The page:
6 things to know about one Michelin-starred Tai Hwa Pork Noodle

The Michelin Guide recognised the iconic Hill Street Tai Hwa Pork Noodle with one star on Thursday (July 21).

Here are six things about the brand:

1. Origins

Second son Tang Chay Seng at his Hill Street Tai Hwa Pork Noodle stall in Crawford Lane. Photo: The Business Times

Tai Hwa Pork Noodle was founded by Tang Joon Teo, who operated at Hill Street in the 1930s. The late Mr Tang died in 1995 at the age of 89, and left the business to his three sons.

Second son Chay Seng, 69, was the first to work full-time at the stall after dropping out of secondary school when he was 14.

His two brothers followed suit later, with Chay Seng at the helm.

In the 1990s, the stall moved to Marina Square before settling in its current premises at Crawford Lane in 2004.

2. Hokkien or Teochew?

L: Hokkien-style bak chor mee from Seng Hiang at Fengshan Market and Food Centre. R: Teochew-style bak chor mee from Hill Street Tai Hwa Pork noodles. Photos: Andre Hoeden, The New Paper

According to a 2005 Lianhe Zaobao report, a family from China's Fujian province brought the Hokkien-style bak chor mee (minced pork noodles) to our shores.

However, Singaporeans can claim their bragging rights for the Teochew-style bak chor mee, which is uniquely Singapore.

Food critic K.F. Seetoh told The Straits Times in 2009 that the concept of "using sambal and vinegar to flavour the noodles with meat topping" can't be found outside Singapore.

For Tai Hwa's bak chor mee, founder Tang Joon Teo concocted the addictive blend of black vinegar, chilli paste plus other sauces, in which the egg noodles are tossed in.

3. Cheapest Michelin-starred meal, but expect to wait

Mr Chan Hon Meng (left), 51, owner of Hong Kong Soy Sauce Chicken Rice & Noodle at Chinatown Food Complex with Mr Tang Chay Seng, 70, owner of Hill Street Tai Hwa Pork Noodle at Crawford Lane. Both outlets received one Michelin star. Photo: The Straits Times

"For the first time, you would be able to have a Michelin-starred meal for under S$5," said Michael Ellis, international director of the Michelin guides in an interview with AFP on Thursday.

Although Mr Tang Chay Seng says he will not increase prices, he told the media that the queue is expected to get longer.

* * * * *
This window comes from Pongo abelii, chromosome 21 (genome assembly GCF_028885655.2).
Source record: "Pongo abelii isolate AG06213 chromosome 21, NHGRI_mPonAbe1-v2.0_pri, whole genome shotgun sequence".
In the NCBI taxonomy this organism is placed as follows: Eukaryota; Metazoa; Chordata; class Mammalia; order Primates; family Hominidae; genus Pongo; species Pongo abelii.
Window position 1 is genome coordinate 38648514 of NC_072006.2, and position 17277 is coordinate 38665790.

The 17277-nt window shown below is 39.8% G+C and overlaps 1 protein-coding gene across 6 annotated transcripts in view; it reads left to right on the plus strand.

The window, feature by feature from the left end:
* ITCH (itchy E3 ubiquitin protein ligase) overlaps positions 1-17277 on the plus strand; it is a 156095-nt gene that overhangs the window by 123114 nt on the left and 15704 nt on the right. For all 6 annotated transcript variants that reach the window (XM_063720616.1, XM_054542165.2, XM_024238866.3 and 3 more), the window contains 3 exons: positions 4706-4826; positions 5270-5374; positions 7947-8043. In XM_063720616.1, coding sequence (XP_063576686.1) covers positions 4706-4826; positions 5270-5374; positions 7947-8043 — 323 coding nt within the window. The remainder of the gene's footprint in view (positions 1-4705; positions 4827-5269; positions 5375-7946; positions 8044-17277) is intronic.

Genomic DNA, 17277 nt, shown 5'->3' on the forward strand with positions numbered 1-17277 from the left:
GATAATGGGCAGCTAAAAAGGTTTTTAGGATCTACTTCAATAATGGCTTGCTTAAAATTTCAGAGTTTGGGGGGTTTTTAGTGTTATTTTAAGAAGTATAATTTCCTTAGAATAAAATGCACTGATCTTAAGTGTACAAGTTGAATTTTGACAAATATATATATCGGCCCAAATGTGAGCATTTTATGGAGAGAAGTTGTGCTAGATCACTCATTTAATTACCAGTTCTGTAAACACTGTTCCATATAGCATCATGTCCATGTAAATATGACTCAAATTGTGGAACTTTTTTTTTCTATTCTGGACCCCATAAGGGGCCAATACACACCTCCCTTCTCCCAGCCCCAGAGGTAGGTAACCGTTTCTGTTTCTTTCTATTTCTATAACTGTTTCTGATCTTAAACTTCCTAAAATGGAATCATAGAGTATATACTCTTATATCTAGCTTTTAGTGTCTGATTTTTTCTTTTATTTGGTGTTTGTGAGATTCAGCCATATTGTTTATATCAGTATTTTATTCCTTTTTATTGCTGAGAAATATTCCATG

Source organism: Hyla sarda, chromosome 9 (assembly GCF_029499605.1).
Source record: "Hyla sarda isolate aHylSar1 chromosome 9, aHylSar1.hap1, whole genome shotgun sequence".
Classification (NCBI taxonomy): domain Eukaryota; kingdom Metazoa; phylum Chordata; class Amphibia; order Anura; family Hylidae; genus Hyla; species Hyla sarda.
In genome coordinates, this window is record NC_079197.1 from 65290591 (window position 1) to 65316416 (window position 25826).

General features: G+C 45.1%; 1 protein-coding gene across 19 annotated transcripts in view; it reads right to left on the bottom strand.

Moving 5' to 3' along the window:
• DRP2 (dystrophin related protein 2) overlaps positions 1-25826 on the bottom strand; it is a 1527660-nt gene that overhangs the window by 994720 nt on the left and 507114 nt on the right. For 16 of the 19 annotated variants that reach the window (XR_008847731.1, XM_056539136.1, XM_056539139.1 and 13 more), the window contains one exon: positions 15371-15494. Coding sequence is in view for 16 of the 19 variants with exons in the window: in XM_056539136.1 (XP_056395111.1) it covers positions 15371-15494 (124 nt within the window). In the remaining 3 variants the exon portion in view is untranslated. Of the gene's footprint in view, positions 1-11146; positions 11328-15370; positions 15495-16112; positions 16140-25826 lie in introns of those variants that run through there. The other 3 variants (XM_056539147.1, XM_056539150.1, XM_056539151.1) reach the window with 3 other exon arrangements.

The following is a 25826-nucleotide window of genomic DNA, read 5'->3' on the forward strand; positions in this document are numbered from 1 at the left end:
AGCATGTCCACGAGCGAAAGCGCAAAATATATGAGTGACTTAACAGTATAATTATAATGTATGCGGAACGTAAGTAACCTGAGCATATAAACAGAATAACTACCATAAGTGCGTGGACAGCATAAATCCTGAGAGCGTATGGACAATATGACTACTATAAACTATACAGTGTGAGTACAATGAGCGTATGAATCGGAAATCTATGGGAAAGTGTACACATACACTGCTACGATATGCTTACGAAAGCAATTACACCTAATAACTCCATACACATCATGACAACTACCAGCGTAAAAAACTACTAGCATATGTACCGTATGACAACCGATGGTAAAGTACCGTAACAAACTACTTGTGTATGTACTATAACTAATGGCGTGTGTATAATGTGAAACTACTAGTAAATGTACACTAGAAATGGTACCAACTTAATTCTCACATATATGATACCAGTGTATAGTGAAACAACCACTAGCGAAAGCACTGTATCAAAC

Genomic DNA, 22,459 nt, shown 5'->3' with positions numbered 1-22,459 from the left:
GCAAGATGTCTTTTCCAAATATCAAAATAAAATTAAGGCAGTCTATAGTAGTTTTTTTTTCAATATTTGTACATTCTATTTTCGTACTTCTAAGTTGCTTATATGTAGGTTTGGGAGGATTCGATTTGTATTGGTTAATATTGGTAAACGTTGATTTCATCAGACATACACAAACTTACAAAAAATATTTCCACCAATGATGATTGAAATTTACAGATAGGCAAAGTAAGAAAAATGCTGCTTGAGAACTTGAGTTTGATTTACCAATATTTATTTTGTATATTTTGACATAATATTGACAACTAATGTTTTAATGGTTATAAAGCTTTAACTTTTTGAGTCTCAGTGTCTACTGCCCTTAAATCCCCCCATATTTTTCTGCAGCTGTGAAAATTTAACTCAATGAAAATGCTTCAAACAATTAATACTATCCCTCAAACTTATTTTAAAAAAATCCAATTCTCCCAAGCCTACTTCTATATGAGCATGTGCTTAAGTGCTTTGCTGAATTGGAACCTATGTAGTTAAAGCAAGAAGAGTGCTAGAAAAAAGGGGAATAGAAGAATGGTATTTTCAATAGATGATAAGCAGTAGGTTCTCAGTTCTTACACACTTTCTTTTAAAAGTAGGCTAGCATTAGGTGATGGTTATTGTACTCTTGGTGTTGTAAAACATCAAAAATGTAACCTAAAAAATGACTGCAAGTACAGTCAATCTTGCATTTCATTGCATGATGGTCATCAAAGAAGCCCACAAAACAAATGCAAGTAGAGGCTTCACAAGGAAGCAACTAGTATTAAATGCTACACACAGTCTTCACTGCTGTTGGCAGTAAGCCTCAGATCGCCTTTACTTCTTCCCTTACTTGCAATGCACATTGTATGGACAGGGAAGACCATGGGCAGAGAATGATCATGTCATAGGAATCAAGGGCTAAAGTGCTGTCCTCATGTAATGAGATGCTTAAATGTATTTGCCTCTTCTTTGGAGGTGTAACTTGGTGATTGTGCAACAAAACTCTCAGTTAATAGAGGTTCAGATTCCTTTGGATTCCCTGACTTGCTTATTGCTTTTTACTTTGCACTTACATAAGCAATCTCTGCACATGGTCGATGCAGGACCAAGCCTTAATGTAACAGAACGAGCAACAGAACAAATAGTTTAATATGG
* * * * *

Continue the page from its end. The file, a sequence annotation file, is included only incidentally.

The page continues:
It is not uncommon to queue for up to 45 minutes - or more, for a bowl of Tai Hwa's noodles. According to Channel NewsAsia, queues on Friday (July 22) - a day after the Michelin awards were announced, stretched for more than an hour.

4. Hill Street Tai Hwa? High Street Tai Wah?

Youngest brother Tang Chai Chye at his High Street Tai Wah Pork Noodle (minced pork noodle or bak chor mee) stall in Bestway Building in Prince Edward Road. Photo: The Straits Times

With Chay Seng operating Hill Street Tai Hwa at Crawford Lane, what about his two brothers? They are running other pork noodle stalls loosely tied to the Tai Hwa brand: High Street Tai Wah and Lau Dai Hua.

The youngest brother, Chai Chye, 63, used to run High Street Tai Wah Pork Noodle in Bestway Building in Prince Edward Road which has since closed.

Two of Chai Chye's sons also started their pork noodles stores under the High Street Tai Wah brand.

Gerald Tang, 37, is now running the family's stall at Hong Lim Food Centre, Chinatown, while Jason Tang, 27, had a stall at Singapore Food Trail, a dining concept at the Singapore Flyer.

5. Hill Street Tai Hwa? Lau Dai Hua?

Tung Chye Hong (left) and his son, Arthur, at Lau Dai Hua minced pork noodle (bak chor mee) outlet at Food Republic, VivoCity. Photo: Shin Min

In the 1960s, eldest son Chye Hong, 72, opened an outlet in a Cecil Street coffeeshop at his father's urging. The stall closed in 1978 and Chye Hong returned to run the Hill Street stall with his two younger brothers.

He left the business in the 1980s to become a taxi driver as he was tired of the job and felt that he was unsuited for the business. In the 1990s, he returned to help at the relocated stall at Marina Square for a few years while continuing his daytime job as a taxi driver.

Chye Hong's son, Arthur Tung Yang Wee, 46, is now running Lau Dai Hua Pork Noodle at Straits Food Village in Changi Airport Terminal 2.

6. A blemish on the famous brand

Mr Arthur Tung Yang Wee, owner of the Lau Dai Hua bak chor mee (minced meat noodles) stall in the Food Republic outlet in VivoCity shopping mall. Mr Tung has been accused by his uncle, Mr Tang Chay Seng, owner of the famous Hill Street Tai Hwa bak chor mee stall in Crawford Lane of trying to pass off his stall as the original. Photos: Lianhe Zaobao, The Straits Times

A family feud erupted in 2008 when uncle sued nephew for trademark infringement over the 'Tai Hwa' brand.

Eldest brother Chye Hong's son, Arthur Tung Yang Wee, ran an advertisement in the Chinese newspaper Lianhe Zaobao that his stall Da Hua, "formerly from... Hill Street" had "moved to VivoCity".

Images of awards won by Tai Hwa were also plastered on the advertisement for Da Hua.

Arthur's uncle, Chay Seng, who runs Tai Hwa Pork Noodle at Crawford Lane, told the Chinese newspaper Shin Min that while he did not object to the usage of the brand 'Da Hua', which is the hanyu pinyin pronunciation of Tai Hwa, he slammed the advertisement for being misleading.

"After that, my customers kept calling to ask me if I had really moved, and it caused my business to drop by 20 per cent," he said in the 2008 interview.

While Chay Seng later lost his case, he was awarded nominal damages of $1,000 for loss of goodwill.